Next you need to have all your other secondaries point to the floating IP. This is so that at failover time they will be able to seamlessly connect to the new primary. They will also need an additional line in their recovery.conf:
recovery_target_timeline = 'latest'
This tells them to follow whatever timeline change they see. So now when your newly promoted primary pushes them a history file via WAL shipping, they will honor it and switch timelines too. This feature isn't documented in 9.0 (documentation bug?) but it still has an effect.

Now you should be ready to test your new setup. You do test, right? Good.

Unplug your primary.

Touch the trigger_file on the failover secondary.

Bring up the floating IP on your failover secondary.

You should now have a newly promoted primary in a new timeline. This is the part where the differences in 9.0 and 9.1 come out. In 9.0 the streaming protocol is one way, primary to secondary. In my testing the connections in 9.0 hung indefinitely. I even adjusted tcp_keepalive settings. Nothing seemed to help short of restarting the database. Ultimately, this is still easier then refreshing from the new primary, so I figure it still counts. In 9.1 there are some new feedback options. The option wal_receiver_status_interval is particularly useful. This option is enabled by default with a value of 10 seconds. It is meant to update the primary about the status of the secondary with regards to replication. In our scenario it lets the secondary know that the primary has disappeared. This causes it to try running the restore_command and finds the history file and then changes timelines. After which it connects back to the floating IP which now points to the new primary.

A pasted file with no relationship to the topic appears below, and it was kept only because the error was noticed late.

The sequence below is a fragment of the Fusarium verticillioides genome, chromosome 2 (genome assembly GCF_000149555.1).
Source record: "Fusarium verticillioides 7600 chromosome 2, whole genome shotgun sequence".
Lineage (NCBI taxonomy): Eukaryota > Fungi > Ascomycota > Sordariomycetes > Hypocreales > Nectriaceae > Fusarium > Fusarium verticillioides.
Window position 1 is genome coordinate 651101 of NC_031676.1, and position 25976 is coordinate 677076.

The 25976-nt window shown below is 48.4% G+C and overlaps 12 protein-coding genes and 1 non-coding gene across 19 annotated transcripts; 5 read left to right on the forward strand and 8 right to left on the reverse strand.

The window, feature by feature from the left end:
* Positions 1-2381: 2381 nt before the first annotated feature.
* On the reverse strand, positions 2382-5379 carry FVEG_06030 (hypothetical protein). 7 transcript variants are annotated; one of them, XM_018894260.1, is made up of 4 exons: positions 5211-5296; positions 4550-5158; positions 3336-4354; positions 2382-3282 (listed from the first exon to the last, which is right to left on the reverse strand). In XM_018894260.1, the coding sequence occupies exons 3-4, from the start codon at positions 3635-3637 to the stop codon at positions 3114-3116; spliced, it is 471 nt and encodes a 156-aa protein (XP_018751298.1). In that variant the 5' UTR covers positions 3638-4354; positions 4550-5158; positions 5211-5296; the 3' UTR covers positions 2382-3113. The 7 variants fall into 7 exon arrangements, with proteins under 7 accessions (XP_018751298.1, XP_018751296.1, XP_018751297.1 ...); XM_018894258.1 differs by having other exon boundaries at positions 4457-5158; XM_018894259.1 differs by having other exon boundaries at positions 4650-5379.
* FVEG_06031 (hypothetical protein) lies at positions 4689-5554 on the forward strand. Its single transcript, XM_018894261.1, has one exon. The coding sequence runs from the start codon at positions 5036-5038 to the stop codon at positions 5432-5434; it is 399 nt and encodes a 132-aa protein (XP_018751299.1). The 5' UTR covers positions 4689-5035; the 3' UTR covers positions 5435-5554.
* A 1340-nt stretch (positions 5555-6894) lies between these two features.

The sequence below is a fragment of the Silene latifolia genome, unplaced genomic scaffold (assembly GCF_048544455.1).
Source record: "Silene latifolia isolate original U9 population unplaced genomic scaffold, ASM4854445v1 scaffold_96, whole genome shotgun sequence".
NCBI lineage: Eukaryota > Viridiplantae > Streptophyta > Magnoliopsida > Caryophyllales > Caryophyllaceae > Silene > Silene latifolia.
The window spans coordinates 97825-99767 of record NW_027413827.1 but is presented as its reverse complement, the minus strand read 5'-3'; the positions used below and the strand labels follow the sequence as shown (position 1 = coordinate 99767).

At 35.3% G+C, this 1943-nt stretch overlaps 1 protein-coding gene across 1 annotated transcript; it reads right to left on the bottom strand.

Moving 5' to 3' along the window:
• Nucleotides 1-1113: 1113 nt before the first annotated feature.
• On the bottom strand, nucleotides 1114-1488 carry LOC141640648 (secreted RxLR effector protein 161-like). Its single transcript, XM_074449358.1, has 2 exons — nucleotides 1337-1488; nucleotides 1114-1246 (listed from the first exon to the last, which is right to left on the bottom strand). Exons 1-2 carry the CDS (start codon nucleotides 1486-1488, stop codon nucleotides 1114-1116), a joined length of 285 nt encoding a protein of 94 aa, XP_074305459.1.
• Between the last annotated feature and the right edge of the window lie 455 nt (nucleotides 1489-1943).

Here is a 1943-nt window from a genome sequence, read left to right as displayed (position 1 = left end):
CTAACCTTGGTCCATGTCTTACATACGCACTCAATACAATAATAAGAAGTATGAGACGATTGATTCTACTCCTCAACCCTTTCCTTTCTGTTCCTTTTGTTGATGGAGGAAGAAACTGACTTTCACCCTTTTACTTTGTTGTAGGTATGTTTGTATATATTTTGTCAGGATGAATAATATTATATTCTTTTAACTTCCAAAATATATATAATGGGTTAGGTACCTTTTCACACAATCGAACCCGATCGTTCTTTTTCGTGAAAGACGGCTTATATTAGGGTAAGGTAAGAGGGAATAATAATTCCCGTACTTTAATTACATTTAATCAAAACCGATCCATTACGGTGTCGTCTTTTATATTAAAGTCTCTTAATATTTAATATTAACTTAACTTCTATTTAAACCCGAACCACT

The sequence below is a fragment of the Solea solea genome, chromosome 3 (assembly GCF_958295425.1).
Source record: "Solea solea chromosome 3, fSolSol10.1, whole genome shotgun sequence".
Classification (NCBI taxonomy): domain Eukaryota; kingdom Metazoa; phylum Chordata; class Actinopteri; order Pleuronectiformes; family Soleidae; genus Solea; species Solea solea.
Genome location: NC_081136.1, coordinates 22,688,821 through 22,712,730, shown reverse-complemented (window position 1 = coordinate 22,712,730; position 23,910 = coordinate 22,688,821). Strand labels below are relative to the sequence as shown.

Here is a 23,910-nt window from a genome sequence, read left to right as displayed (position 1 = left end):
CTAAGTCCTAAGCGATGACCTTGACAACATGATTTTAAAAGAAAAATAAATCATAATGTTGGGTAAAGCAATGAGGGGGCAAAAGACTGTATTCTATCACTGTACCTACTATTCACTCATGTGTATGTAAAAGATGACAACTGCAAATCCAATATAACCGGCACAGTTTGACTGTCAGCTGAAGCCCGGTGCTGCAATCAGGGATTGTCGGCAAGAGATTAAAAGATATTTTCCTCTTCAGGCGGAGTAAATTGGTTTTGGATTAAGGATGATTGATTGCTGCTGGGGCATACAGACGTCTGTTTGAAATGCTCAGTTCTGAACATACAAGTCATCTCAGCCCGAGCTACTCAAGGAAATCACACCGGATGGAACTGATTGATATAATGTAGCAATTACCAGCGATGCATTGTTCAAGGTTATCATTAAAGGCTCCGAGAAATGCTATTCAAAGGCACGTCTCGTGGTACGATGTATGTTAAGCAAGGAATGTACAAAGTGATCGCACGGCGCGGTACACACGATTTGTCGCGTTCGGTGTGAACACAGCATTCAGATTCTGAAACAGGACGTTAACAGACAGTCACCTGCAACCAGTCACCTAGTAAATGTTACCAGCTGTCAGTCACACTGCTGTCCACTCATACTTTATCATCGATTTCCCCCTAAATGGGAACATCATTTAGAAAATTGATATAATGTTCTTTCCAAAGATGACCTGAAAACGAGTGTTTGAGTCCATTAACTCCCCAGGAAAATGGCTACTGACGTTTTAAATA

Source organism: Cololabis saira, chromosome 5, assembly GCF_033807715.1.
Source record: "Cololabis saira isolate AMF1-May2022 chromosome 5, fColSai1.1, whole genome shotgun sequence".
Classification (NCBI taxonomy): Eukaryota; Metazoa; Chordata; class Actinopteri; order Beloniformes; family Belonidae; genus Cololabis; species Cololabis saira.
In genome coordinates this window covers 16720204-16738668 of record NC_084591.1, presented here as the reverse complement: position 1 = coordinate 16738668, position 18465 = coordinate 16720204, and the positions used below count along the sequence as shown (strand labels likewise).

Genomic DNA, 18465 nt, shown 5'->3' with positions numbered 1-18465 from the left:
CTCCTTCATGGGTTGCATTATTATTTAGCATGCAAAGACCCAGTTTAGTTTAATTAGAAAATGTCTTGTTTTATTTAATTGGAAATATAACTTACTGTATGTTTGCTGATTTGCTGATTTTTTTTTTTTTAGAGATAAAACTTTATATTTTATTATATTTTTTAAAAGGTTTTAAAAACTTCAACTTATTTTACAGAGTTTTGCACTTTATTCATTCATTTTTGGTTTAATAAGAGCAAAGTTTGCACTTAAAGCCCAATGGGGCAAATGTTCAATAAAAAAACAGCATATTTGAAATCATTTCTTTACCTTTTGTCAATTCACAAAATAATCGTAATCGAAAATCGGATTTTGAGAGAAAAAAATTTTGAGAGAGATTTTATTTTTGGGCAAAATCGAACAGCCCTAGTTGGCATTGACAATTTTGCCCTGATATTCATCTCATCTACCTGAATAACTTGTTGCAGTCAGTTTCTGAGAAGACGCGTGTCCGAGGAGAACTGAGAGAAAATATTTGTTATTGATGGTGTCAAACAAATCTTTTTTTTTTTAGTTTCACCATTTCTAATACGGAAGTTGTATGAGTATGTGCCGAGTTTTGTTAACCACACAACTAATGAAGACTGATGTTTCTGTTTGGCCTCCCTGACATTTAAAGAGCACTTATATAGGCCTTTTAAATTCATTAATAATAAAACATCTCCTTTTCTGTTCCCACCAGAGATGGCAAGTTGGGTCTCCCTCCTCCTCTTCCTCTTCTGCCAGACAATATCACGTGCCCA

In this post I have been a little light on the technical details. I have made some assumptions about your level of knowledge. If you want some more in depth information, here are some links to the documentation:

9 comments:

  1. Thank you for the article, it is very informative.

    BTW, setting up the hybrid method (streaming + archive_command) is not necessary to solve this task. If one have a pure streaming replication then to switch a replica to a new master he/her just needs to add

    recovery_target_timeline = 'latest'

    in the recovery.conf on the replica. Then stop the service on the replica, rsync pg_xlog to the replica and start the service.